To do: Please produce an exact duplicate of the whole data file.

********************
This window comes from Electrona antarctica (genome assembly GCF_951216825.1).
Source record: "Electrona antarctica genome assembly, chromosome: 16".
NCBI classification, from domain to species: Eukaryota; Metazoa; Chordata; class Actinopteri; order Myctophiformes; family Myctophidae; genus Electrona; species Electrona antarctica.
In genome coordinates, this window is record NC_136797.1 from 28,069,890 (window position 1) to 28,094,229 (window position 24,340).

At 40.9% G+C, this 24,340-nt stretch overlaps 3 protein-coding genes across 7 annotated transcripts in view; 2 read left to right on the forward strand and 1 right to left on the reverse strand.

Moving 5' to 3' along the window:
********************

This window comes from Electrona antarctica (genome assembly GCF_951216825.1).
Source record: "Electrona antarctica genome assembly, chromosome: 16".
NCBI classification, from domain to species: Eukaryota; Metazoa; Chordata; class Actinopteri; order Myctophiformes; family Myctophidae; genus Electrona; species Electrona antarctica.
In genome coordinates, this window is record NC_136797.1 from 28,069,890 (window position 1) to 28,094,229 (window position 24,340).

At 40.9% G+C, this 24,340-nt stretch overlaps 3 protein-coding genes across 7 annotated transcripts in view; 2 read left to right on the forward strand and 1 right to left on the reverse strand.

Moving 5' to 3' along the window: